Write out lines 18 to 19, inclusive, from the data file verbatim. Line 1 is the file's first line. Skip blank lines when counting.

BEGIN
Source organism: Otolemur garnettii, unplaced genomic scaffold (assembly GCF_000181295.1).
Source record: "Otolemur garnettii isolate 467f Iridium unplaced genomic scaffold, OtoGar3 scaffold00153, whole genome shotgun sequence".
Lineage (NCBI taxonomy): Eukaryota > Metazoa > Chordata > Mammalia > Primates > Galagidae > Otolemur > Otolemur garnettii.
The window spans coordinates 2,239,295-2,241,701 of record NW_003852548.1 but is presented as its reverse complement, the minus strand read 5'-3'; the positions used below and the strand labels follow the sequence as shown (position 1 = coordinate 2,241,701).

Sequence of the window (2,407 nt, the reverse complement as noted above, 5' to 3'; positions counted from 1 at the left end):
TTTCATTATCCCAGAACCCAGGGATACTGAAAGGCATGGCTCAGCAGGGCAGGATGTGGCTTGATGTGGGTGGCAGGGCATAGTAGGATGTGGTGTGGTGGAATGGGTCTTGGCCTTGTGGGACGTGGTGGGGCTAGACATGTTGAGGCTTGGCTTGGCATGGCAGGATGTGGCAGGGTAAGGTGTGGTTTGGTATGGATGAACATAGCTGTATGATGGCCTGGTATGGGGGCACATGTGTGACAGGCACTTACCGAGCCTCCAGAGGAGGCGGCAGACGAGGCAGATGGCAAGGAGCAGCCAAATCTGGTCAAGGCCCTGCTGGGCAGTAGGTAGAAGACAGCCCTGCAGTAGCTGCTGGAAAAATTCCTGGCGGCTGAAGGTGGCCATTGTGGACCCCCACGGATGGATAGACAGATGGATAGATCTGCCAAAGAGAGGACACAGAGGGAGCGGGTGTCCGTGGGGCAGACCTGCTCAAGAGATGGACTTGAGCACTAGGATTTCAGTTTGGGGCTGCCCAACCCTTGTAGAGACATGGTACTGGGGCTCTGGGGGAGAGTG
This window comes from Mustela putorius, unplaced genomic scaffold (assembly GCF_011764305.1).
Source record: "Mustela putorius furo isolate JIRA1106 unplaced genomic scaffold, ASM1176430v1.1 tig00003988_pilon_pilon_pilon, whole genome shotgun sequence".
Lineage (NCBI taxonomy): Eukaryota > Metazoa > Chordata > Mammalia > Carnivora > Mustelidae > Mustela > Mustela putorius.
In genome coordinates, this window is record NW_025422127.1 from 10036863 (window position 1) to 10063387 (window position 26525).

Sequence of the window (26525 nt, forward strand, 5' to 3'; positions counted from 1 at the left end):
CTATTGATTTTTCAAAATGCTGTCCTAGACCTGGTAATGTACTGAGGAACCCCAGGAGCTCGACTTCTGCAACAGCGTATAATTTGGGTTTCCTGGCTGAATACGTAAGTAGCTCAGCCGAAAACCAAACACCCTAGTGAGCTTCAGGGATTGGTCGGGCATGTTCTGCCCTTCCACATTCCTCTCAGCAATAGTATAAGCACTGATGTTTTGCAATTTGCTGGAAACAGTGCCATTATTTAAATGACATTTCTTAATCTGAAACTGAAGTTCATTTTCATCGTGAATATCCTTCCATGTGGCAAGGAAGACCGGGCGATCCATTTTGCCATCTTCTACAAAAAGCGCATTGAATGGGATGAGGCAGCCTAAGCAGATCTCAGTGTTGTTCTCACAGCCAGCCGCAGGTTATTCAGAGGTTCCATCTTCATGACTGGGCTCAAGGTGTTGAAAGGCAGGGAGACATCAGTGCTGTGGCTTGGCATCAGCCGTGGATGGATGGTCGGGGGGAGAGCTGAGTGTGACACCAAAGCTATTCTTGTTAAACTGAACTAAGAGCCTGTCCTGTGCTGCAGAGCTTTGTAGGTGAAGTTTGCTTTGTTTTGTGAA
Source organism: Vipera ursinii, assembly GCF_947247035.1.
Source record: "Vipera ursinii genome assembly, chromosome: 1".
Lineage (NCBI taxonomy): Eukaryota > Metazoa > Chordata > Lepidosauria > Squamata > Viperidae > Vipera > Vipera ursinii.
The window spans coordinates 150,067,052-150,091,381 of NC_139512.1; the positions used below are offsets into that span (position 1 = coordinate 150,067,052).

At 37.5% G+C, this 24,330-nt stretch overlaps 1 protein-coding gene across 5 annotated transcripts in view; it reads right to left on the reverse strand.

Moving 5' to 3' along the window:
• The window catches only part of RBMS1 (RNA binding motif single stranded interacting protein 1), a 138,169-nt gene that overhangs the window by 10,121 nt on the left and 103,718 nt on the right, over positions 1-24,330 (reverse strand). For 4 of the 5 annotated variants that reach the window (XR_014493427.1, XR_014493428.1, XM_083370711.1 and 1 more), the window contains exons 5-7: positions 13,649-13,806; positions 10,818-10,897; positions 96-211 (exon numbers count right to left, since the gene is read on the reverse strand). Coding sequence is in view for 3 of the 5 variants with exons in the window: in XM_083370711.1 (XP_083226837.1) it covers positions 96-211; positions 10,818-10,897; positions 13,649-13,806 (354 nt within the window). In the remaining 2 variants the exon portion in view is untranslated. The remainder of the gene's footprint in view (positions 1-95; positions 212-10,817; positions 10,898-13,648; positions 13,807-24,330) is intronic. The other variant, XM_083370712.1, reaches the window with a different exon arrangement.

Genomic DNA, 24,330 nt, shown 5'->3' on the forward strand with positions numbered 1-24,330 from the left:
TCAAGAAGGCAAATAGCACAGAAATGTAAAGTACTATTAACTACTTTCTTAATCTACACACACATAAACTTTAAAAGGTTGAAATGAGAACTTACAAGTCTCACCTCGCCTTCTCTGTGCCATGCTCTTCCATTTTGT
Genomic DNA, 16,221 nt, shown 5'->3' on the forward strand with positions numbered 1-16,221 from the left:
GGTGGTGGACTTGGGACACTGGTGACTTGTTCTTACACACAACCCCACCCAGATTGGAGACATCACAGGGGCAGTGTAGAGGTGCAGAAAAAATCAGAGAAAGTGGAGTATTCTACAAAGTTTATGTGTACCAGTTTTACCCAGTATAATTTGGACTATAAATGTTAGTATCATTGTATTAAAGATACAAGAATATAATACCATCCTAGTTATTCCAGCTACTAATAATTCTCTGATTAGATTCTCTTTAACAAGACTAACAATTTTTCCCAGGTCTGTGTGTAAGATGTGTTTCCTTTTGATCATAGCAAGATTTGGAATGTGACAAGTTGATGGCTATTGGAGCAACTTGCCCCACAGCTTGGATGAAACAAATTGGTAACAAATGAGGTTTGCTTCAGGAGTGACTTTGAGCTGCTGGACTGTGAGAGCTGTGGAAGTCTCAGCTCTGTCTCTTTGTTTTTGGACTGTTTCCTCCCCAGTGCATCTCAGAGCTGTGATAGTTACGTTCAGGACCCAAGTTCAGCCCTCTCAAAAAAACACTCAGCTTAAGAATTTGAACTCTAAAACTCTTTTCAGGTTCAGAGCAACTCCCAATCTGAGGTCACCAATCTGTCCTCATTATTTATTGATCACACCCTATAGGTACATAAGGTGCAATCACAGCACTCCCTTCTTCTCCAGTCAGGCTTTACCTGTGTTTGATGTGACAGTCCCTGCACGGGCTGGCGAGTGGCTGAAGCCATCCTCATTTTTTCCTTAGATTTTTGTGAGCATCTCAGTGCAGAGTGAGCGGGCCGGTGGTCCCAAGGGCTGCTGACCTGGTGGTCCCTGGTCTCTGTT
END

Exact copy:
Moving 5' to 3' along the window:
• The window catches only part of RBMS1 (RNA binding motif single stranded interacting protein 1), a 138,169-nt gene that overhangs the window by 10,121 nt on the left and 103,718 nt on the right, over positions 1-24,330 (reverse strand). For 4 of the 5 annotated variants that reach the window (XR_014493427.1, XR_014493428.1, XM_083370711.1 and 1 more), the window contains exons 5-7: positions 13,649-13,806; positions 10,818-10,897; positions 96-211 (exon numbers count right to left, since the gene is read on the reverse strand). Coding sequence is in view for 3 of the 5 variants with exons in the window: in XM_083370711.1 (XP_083226837.1) it covers positions 96-211; positions 10,818-10,897; positions 13,649-13,806 (354 nt within the window). In the remaining 2 variants the exon portion in view is untranslated. The remainder of the gene's footprint in view (positions 1-95; positions 212-10,817; positions 10,898-13,648; positions 13,807-24,330) is intronic. The other variant, XM_083370712.1, reaches the window with a different exon arrangement.